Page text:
Top 10 American TV Shows
It gives me great pleasure to bring you this TV Top 10 from a returning guest, Emily Goll, Emily is the editor of My Dog Ate My Blog and writes on online universities for Guide to Online Schools. You can also follow the blog on Twitter @DogAteBlog.
We have already had a popular TV listing from Ruth with Top 10 American TV Series which was written from the UK perspective so it’s great to have the American view from Emily. Please do let us know what you think.
This is another example of a show I didn’t think I’d love. Deadwood takes place in middle of nowhere Deadwood, South Dakota in the 1800s and centers around the corruption present in the town, in large part due to the presence of saloon owner Al Swearengen (Ian McShane). With outstanding acting and absolutely beautiful cinematography and score, this show has the production quality of a movie. Its pacing is slow but gripping and the dialogue has been universally praised by critics (although it’ll take some getting used to). With a mere total of three seasons, this show truly raised the bar on quality television.
9. Freaks and Geeks
If My So-Called Life is the television show that most accurately depicts teenagers, Freaks and Geeks comes in at a very close second. Set in the early eighties, the show centers around Lindsay and Sam Weir and their misadventures in high school. Lindsay is an exceptionally smart girl who ditches the mathletes to hang out with the token “freaks” and stoners of the school. Sam, on the other hand, is a skinny, short freshman who has two very geeky friends and a crush on a cheerleader. This show is hilarious and relatable, plus it stars the now famous talents of James Franco, Seth Rogen, Jason Segel, Busy Phillips, and Martin Starr.
8. Friday Night Lights
Friday Night Lights was a wonderful surprise for me. I don’t particularly enjoy football. I’ve never been to Texas, and this show centers around a high school football team in Texas. Yikes. Where’s the draw? I sat down because I had read some wonderful reviews of it and thought, why the heck not? If I can get over my prejudice of things airing on the SyFy Channel I can certainly shed my reservations about high school football. And man, am I glad I did. I think my roommate said it best: “This show makes me feel things I didn’t know I was capable of feeling!” The plots may seem simple. There are no mobs. There are no guns. Nobody gets murdered, and there won’t be any vampires popping up, but the characters, the events, and the emotions are so poignant they make the smallest moments on the show seem epic.
7. My So-Called Life
My So-Called Life was so well filmed Cameron Crowe openly copied a shot from the first episode and put it in Jerry Maguire. No joke. This show changed pop culture as we know it. Before My So-Called Life there was no market for television centering on teens. Sure, MTV existed, but an entire drama based on the life of a teenager, and not just our perceptions of teenage life, but the actual life of a teenager? No way. Prior to 1993, any shows revolving around teenagers depicted them acting like twenty-something adults (think 90210). Claire Danes’ arrival to the television screen, however, changed all that. An entire episode about a zit? Sure, let’s do it. A school crush who can’t read? Introduce Jordon Catalano. Like too many good shows it was canceled before its time, but Angela Chase’ s voiceovers will stay with us forever: “My parents keep asking how school was. It’s like saying, “How was that drive-by shooting?” You don’t care how it *was*, you’re lucky to get out alive”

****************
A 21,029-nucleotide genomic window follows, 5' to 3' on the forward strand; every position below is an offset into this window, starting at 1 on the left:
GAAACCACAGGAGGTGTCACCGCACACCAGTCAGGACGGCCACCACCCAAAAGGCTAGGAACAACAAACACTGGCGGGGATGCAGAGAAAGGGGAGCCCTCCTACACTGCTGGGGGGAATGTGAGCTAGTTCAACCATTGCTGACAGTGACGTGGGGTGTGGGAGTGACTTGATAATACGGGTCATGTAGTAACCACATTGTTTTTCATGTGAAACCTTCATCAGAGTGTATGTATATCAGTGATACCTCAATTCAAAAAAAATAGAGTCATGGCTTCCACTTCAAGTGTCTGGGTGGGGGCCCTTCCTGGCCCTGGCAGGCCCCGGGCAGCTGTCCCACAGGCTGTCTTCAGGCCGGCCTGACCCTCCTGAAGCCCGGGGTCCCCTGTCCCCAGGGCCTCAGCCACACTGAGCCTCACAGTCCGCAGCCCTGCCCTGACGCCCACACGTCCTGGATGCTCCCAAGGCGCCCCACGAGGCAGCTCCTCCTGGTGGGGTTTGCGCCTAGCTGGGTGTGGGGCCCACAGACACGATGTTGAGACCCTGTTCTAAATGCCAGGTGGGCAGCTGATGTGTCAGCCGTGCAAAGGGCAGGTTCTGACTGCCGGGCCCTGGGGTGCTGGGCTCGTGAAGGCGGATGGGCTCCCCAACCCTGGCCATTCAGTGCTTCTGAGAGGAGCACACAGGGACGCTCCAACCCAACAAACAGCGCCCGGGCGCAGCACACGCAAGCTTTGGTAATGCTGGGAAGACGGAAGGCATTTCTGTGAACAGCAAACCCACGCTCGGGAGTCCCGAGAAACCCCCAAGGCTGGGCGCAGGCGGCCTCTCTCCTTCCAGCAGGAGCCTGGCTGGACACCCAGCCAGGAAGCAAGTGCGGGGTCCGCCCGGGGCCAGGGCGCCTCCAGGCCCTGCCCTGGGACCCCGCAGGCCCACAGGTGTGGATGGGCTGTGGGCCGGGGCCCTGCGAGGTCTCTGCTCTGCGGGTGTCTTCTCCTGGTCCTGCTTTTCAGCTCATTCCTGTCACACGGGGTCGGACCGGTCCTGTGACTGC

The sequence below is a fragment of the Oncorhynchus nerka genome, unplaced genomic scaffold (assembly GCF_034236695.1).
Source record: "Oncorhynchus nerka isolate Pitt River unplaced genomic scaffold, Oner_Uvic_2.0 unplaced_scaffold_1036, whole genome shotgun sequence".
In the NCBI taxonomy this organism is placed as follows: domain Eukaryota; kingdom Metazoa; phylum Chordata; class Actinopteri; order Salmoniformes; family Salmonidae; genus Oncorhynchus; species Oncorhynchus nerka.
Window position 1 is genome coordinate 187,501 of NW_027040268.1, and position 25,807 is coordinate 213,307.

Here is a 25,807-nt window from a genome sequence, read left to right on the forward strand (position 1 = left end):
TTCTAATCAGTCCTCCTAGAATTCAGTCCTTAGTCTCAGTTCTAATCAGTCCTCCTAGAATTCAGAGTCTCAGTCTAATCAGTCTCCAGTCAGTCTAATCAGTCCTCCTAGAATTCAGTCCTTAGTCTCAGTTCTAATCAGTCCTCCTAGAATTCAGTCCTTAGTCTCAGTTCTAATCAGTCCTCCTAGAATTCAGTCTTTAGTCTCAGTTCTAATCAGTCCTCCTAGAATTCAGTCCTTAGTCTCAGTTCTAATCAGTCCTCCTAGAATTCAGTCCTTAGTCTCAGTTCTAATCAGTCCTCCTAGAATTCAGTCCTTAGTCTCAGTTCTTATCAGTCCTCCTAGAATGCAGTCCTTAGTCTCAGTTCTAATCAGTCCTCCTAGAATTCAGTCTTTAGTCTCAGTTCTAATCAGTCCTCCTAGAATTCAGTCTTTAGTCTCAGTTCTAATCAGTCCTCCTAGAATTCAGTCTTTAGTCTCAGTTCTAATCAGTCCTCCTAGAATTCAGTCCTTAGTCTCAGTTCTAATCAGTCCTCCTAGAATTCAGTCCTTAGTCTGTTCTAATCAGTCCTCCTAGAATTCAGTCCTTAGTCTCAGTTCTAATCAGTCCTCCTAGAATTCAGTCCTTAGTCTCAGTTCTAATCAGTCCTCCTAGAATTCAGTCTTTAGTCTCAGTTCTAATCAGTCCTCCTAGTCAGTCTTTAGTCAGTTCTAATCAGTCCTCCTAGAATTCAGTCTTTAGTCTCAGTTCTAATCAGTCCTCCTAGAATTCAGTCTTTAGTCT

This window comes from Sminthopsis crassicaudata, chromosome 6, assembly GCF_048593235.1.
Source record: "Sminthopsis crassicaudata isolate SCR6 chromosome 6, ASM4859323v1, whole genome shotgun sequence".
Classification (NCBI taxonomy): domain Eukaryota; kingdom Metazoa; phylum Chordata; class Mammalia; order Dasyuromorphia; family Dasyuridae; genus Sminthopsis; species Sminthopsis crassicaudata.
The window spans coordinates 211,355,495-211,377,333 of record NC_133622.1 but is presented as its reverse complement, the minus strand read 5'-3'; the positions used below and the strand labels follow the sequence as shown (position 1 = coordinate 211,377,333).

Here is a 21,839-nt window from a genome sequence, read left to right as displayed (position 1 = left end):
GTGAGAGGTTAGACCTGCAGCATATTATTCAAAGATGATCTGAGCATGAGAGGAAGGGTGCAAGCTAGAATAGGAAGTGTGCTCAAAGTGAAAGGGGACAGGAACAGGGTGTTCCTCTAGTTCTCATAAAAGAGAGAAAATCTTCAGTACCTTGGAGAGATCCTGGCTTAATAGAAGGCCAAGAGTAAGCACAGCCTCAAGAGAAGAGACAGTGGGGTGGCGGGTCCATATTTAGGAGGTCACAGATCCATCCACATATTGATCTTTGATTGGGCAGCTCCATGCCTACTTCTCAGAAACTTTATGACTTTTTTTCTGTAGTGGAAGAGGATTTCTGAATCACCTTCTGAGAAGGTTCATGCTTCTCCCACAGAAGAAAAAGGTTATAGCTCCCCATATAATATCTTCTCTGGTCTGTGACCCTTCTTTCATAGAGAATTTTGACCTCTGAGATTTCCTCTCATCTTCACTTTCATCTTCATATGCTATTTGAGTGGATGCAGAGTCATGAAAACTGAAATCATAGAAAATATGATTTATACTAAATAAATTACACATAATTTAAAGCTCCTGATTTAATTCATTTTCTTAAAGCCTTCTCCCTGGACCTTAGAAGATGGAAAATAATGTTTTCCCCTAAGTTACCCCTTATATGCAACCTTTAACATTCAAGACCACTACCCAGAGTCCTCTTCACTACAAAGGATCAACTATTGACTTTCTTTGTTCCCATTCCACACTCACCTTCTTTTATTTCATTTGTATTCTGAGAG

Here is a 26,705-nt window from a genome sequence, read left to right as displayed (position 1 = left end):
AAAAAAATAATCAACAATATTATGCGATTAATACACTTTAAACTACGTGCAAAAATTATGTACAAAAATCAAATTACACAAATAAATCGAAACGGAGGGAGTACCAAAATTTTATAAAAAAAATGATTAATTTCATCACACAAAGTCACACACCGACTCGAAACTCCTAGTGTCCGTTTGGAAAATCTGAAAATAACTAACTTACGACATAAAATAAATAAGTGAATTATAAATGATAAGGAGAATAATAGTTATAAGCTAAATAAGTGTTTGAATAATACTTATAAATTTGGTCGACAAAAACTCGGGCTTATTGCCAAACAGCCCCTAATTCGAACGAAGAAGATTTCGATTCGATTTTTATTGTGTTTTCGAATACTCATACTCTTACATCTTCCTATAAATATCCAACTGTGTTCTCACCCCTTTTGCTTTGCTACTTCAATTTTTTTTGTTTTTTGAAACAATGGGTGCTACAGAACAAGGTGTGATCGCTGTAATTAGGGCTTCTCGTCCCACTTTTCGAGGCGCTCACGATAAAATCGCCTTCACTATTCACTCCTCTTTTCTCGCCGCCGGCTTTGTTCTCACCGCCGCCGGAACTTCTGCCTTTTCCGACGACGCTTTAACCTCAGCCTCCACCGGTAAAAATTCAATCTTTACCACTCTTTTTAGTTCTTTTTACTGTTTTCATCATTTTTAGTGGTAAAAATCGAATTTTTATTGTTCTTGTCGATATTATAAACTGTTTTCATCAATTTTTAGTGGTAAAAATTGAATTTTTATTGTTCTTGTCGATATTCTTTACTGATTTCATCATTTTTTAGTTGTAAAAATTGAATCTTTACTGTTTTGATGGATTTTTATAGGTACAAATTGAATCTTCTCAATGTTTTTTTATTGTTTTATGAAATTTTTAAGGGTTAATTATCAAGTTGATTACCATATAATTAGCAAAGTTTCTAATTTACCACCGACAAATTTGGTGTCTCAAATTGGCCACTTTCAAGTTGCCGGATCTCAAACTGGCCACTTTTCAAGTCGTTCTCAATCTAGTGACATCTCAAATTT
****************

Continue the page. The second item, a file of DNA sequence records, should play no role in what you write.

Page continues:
6. Arrested Development
Are you a fan of humor (and if your answer to this question is no, well, you have a whole different set of problems)? If so, watch this show. In fact, even if you are not a fan of humor, watch this show. Arrested Development changed all the rules of a normal comedy. What is great about Arrested DevelopmentÂ was that the humor of the show is based not on whatever situation the characters find themselves in (although they are often hilarious), but on the characters themselves. To fans, it was like one big inside joke. The episodes became increasingly funny the longer you watched. Gob saying, “I’ve made a huge mistake” in the first episode doesn’t carry the same weight it does in the twentieth. Why is this? Unlike Seinfeld and Friends, Arrested Development is a character driven comedy as opposed to a situational comedy. Anybody who sits down and watches an episode of Seinfeld will understand what is going on. The same cannot be said for Arrested Development and unfortunately, this is what killed the show. It is a true tragedy that this show was canceled in season three. Most of the truly dedicated fans are chasing down rumors of movies (it is happening) and watching the DVDs over and over again. The jokes never stop being funny, even years later.